Back on Tuesday, A List Apart opened the 2011 edition of The Survey for People Who Make Web Sites, the fifth annual effort to learn more about the people who work in the web industry. If you haven’t taken it yet, please do so! It should take about ten minutes
I’m proud to have been a part of this effort since its inaugural launch back in 2007. It’s a major undertaking, mostly in analyzing the data and turning that into a detailed report, but it’s more than worth the time and effort. Before the Survey, we really didn’t know very much about who we were as a field of practice, and without it we wouldn’t have as clear a picture of who we are today.
There have been growing pains, of course, chief among them UCCASS, the survey software we’ve been using since the outset. Its limitations and lack of updates finally pushed us to find another platform, and we chose to move over to Polldaddy. Many thanks to the Polldaddy team for giving the survey a home and helping me figure out the best strategies for recreating the survey. (And also for putting up with my occasionally testy feature and support requests. Sorry, gang.)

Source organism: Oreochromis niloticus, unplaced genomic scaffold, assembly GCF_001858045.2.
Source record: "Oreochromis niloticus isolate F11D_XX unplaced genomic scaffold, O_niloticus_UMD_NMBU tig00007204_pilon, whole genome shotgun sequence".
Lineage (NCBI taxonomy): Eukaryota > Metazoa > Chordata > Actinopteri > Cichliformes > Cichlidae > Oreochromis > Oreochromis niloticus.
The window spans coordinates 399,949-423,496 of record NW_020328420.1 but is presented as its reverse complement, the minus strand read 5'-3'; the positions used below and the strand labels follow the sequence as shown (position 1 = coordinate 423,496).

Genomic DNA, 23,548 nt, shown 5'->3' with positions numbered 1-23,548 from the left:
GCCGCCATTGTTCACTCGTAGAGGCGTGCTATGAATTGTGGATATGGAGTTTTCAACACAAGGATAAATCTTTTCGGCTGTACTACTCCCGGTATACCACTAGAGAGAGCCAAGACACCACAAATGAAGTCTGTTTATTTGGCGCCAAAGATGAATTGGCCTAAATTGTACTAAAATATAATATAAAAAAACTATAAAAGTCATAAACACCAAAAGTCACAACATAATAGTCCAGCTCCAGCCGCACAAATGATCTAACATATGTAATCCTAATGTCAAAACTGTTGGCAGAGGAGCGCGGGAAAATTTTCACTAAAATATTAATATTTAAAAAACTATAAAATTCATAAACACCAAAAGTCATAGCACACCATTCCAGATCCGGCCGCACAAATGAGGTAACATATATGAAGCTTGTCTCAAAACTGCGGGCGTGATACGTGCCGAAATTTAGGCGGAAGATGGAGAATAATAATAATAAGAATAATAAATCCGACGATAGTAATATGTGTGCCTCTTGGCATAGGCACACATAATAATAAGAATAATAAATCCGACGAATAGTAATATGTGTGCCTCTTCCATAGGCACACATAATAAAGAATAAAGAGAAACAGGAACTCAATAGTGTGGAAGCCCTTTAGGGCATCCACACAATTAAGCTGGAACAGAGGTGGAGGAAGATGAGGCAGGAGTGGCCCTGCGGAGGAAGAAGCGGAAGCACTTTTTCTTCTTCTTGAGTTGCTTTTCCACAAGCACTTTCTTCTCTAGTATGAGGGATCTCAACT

Due to differences between UCCASS and Polldaddy, we ended up restructuring the survey into two distinct paths. I think this change actually speeds the process of taking the survey. I’m pretty sure just about anyone could get through it in under ten minutes.
Unsurprisingly, participation in the survey has dropped over the years; last year’s survey had a bit more than half as many respondents as the first-ever survey back in 2007. Tellingly, the actual results have been pretty consistent over the years. I’d really like to see how those results stand up to an increase of respondents, so please:
- If you haven’t taken the survey yet, kindly set aside ten minutes and do so.
- If you have taken the survey, thank you. Now, spread the word! If you could post a quick link to any mailing lists, web forums, newsgroups, or other professional communities in which you participate, it will be an enormous help. The more practitioners we have answer, the better the results.
As always, the survey will close a month after it opened; and as always, a detailed report will be published—feel free to peruse the reports from 2007 (PDF), 2008, 2009, and 2010—along with anonymized data sets for independent analysis. Together, they form a picture, but one that is still being drawn. Please help us to add the most essential detail—you!